Members of a downtown review committee decided Thursday to end an issue which divided them — placement of a proposed “gateway” sign on Main Street.

The group revisited a Nov. 5 decision to place the sign at the intersection of N. Main and Second streets after committee members were concerned that committee member Virgie Brassfield’s vote was not recorded accurately in the minutes.

Brassfield, whose vote was recorded in support of the placement, said she had abstained.

While the change in the official vote would not change the outcome, committee members wanted to make sure every member had a chance to voice an opinion on the placement of the sign and have their vote properly recorded.

Only the committee’s chairwoman voted against the proposed location when the group voted in November.

Fay Culver favors a location closer to the railroad tracks that cross N. Main Street about two blocks further north near the original boundaries of the city.

On Thursday, committee member Shannon Duhon moved to rescind the November vote. The motion was seconded and approved.

Member Barbara Smith followed with a motion to place the sign at the intersection of N. Main and Second streets, but with a setback up to 45 feet from the north side of Second street.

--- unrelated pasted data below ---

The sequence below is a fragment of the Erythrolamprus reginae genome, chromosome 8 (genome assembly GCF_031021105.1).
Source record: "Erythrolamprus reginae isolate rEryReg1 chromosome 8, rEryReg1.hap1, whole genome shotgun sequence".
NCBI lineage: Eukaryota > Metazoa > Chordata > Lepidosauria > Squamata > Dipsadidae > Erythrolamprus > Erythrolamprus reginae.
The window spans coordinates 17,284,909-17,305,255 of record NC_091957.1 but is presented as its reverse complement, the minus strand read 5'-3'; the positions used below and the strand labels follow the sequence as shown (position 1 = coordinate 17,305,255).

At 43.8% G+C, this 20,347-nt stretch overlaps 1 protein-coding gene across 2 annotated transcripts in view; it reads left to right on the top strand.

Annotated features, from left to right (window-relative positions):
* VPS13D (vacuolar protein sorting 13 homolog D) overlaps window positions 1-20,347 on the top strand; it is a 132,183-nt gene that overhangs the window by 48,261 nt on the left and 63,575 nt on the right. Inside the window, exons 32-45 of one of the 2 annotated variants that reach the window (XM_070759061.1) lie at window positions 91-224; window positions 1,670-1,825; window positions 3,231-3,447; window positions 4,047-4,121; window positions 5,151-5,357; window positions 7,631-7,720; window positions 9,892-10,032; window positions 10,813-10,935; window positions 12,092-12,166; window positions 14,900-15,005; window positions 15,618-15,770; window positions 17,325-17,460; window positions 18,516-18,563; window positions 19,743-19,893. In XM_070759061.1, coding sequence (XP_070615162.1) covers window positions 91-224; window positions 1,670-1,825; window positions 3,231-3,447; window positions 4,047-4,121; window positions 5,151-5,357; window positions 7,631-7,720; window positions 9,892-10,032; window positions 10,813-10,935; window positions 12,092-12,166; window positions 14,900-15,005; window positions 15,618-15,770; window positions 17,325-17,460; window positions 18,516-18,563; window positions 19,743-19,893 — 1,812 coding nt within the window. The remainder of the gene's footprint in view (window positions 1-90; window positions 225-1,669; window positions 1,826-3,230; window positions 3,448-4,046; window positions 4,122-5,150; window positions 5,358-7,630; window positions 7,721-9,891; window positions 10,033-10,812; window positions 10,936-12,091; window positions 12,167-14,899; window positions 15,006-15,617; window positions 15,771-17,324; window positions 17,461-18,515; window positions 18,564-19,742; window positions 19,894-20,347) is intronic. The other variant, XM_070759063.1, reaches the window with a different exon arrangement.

The committee responded in unanimous vote of approval.

The vote followed a request by Duhon that the group make a final decision on the matter — even if the decision was to scrap the project.

“We need to stop dragging this thing out,” Duhon said. “We are not going to reach an agreement that makes everyone happy — that just isn’t going to happen. But we have spent too much time on this issue.”

Duhon’s sentiments were echoed by local citizen and downtown business owner Chuck Neal who said that there are more important issues at hand to be addressed downtown.

The risk of contention and divisiveness was not worth drawing out the debate, Neal said.

Larry Eller, City of Miami Community Development Director, will now take the recommendation back to the city council.

“Thank you,” Eller said. “It is a start … a good step and a visionl.”

In another matter regarding the sign, the committee set an agenda item for the next meeting to discuss the design of the sign.

The group will discuss changing the sign to read “A Gateway City.”

The sign replicates a sign that simply said “Gateway, Miami, Okla.” and sat near the Miami train station. It served as a welcoming “gateway” entrance for travelers.

Miami is now considered a “gateway city” for travelers of Route 66. In an attempt to avoid confusion, the committee members will discuss the matter further at their next meeting.